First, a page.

Fifteen years ago today, an unhinged coward lit a truck bomb and destroyed the Alfred P. Murrah Federal Building in Oklahoma City, killing 168 people, mostly federal workers (among the murdered were 19 children under the age of six, who were at the building’s day care center), and injuring 680 more. At the time, it was the most destructive terrorist attack in American history. The bomber, Timothy McVeigh, was executed by lethal injection exactly three months before his grisly record was toppled.
A few months after the 1995 bombing, I found myself in Oklahoma City for a writers’ conference. Some editors didn’t care for such clambakes, but I liked them. You met would-be authors (sometimes for a guaranteed fifteen-minute slot, which was part of the attraction), along with other editors, agents and poobahs. You made yourself available for less formal contacts too, sometimes spoke in an auditorium or banquet hall, and generally tried to encourage the local talent, in exchange for plane fare, a nice hotel room, and sometimes an honorarium. Writing is a lonely business, and it really helps to meet others who are struggling through the same kinds of pain. One woman walked up to me and said she was a novelist, “currently pre-published.” I had never heard that before, and I told her it was a wonderful attitude.
The Oklahoma conference was larger than most. There are local writers’ groups all over the state, and they even have competitions among them, so one function was an awards banquet honoring the state’s best in various kinds of writing. That’s a great idea – one more form of encouragement.
Because this conference was so buttoned down, they had a group of writers assigned to each special guest. I lucked into some great folks. Their job was to hang with me, drive me around in their van, and make sure my money was no good in Oklahoma City, even if we went off campus for, say, some BBQ. We found ourselves with a free afternoon one day and one of them said, “Anywhere you’d like to go?” I said, “I want to see the Murrah Building.”
I saw a faint shadow pass over my host’s face. “OK, you got it.” I tried to backtrack: “You don’t mind, do you?” He looked me straight in the eye. “It still hurts to go there. We’re happy to take you, but we never suggest it. The visitor has to do that.” I clumsily tried to back away again, but the die was cast. “You’ll see what we mean when we get there.”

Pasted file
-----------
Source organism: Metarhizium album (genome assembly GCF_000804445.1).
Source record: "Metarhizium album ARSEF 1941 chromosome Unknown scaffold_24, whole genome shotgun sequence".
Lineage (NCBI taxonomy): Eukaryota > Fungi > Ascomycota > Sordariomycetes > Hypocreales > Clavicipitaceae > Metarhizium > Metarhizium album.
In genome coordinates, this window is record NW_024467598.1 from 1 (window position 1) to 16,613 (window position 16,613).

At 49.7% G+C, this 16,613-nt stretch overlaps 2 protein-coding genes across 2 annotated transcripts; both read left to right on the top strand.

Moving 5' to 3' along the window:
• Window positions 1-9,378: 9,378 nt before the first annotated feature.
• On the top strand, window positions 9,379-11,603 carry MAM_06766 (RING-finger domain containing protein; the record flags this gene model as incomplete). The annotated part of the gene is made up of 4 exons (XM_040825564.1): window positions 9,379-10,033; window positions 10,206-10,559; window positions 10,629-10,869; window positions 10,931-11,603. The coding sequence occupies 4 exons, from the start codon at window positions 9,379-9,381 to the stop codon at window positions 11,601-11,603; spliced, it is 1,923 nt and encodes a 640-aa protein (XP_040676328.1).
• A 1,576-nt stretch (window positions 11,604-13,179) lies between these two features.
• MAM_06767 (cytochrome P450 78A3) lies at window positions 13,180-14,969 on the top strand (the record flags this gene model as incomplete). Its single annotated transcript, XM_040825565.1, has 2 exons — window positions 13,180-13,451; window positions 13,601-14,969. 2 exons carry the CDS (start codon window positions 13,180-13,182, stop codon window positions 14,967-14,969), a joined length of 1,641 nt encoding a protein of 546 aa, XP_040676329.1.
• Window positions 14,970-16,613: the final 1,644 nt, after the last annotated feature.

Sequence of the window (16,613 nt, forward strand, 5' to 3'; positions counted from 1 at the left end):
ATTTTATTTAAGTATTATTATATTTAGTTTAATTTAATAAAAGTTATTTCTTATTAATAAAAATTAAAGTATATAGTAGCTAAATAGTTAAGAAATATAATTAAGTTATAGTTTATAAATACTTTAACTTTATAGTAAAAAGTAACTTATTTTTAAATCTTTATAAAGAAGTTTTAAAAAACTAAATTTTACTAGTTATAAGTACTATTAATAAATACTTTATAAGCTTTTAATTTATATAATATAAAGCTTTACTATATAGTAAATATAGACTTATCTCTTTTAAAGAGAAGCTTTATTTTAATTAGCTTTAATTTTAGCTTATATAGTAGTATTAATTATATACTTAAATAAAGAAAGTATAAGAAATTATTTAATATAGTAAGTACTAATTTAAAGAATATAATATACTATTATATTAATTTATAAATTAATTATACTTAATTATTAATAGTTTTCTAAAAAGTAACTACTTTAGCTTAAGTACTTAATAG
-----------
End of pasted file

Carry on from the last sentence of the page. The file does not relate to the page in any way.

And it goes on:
And so I did.
No photos or TV coverage of the calamity could prepare me for the real thing. One third of a huge office building was sheared off and crushed, as if it had been stepped on by a gargantuan movie monster, which had also left an 8-foot crater. A chain-link fence now surrounding the building was stuffed with notes and plush toys for the children. The outpouring of grief was palpable. Someone had cut a hole in a nice middle American city, and it was still bleeding.
The power of the blast was far more enormous than I’d expected. Buildings across the street from the Murrah – itself set back from the road – were ravaged so badly that it’s a miracle more people didn’t die. They tell us that it damaged 324 buildings in a sixteen-block radius. McVeigh himself was lifted off his feet as he ran away after lighting a two-minute fuse. The explosion could be heard and felt as far as 55 miles away. It registered 3.0 on the Richter scale.
I stood at the chain-link fence and realized my mouth was hanging open. Tears welled up as I thought, there actually was a monster here. The man who caused this to happen. I couldn’t bear to look any more and went back to the van. None of the Oklahoma writers had gotten out. They saw that I’d been affected – they’d clearly gone through those stages of grief long ago — and didn’t say much as we drove back to the hotel, to a warmer environment of novels and poetry, a now-understandable chunk of it about the day horror came to town and decided to stay.